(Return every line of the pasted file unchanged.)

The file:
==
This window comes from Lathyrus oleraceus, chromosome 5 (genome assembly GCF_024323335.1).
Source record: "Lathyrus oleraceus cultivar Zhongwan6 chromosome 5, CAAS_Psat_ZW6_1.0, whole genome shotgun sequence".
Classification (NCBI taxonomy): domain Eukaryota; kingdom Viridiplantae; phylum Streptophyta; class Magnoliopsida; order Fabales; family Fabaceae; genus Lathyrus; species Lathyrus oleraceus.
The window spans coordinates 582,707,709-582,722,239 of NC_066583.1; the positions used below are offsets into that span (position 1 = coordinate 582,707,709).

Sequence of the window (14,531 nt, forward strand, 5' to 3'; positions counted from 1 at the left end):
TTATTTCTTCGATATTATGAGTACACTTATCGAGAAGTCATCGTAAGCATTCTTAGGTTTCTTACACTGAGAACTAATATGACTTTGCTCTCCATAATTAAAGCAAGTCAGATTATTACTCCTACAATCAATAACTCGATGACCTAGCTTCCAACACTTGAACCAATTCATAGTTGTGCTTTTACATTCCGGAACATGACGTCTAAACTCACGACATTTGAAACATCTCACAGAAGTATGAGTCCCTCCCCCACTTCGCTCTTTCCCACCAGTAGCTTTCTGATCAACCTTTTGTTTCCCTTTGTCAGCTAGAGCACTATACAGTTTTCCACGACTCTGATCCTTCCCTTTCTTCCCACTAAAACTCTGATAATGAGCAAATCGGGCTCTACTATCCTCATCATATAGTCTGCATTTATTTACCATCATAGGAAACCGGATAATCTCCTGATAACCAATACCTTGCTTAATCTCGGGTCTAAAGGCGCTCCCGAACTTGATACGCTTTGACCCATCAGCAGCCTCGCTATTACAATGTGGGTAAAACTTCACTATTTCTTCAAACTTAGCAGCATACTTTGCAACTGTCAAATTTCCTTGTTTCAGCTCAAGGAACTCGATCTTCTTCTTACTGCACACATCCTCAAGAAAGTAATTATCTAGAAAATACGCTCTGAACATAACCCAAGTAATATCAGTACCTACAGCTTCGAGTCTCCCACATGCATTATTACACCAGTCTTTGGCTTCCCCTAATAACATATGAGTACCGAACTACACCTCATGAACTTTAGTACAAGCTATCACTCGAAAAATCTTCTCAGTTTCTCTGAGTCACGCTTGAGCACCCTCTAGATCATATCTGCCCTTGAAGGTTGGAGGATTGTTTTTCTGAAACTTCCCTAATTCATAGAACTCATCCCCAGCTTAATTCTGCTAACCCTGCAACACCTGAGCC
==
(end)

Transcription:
This window comes from Lathyrus oleraceus, chromosome 5 (genome assembly GCF_024323335.1).
Source record: "Lathyrus oleraceus cultivar Zhongwan6 chromosome 5, CAAS_Psat_ZW6_1.0, whole genome shotgun sequence".
Classification (NCBI taxonomy): domain Eukaryota; kingdom Viridiplantae; phylum Streptophyta; class Magnoliopsida; order Fabales; family Fabaceae; genus Lathyrus; species Lathyrus oleraceus.
The window spans coordinates 582,707,709-582,722,239 of NC_066583.1; the positions used below are offsets into that span (position 1 = coordinate 582,707,709).

Sequence of the window (14,531 nt, forward strand, 5' to 3'; positions counted from 1 at the left end):
TTATTTCTTCGATATTATGAGTACACTTATCGAGAAGTCATCGTAAGCATTCTTAGGTTTCTTACACTGAGAACTAATATGACTTTGCTCTCCATAATTAAAGCAAGTCAGATTATTACTCCTACAATCAATAACTCGATGACCTAGCTTCCAACACTTGAACCAATTCATAGTTGTGCTTTTACATTCCGGAACATGACGTCTAAACTCACGACATTTGAAACATCTCACAGAAGTATGAGTCCCTCCCCCACTTCGCTCTTTCCCACCAGTAGCTTTCTGATCAACCTTTTGTTTCCCTTTGTCAGCTAGAGCACTATACAGTTTTCCACGACTCTGATCCTTCCCTTTCTTCCCACTAAAACTCTGATAATGAGCAAATCGGGCTCTACTATCCTCATCATATAGTCTGCATTTATTTACCATCATAGGAAACCGGATAATCTCCTGATAACCAATACCTTGCTTAATCTCGGGTCTAAAGGCGCTCCCGAACTTGATACGCTTTGACCCATCAGCAGCCTCGCTATTACAATGTGGGTAAAACTTCACTATTTCTTCAAACTTAGCAGCATACTTTGCAACTGTCAAATTTCCTTGTTTCAGCTCAAGGAACTCGATCTTCTTCTTACTGCACACATCCTCAAGAAAGTAATTATCTAGAAAATACGCTCTGAACATAACCCAAGTAATATCAGTACCTACAGCTTCGAGTCTCCCACATGCATTATTACACCAGTCTTTGGCTTCCCCTAATAACATATGAGTACCGAACTACACCTCATGAACTTTAGTACAAGCTATCACTCGAAAAATCTTCTCAGTTTCTCTGAGTCACGCTTGAGCACCCTCTAGATCATATCTGCCCTTGAAGGTTGGAGGATTGTTTTTCTGAAACTTCCCTAATTCATAGAACTCATCCCCAGCTTAATTCTGCTAACCCTGCAACACCTGAGCC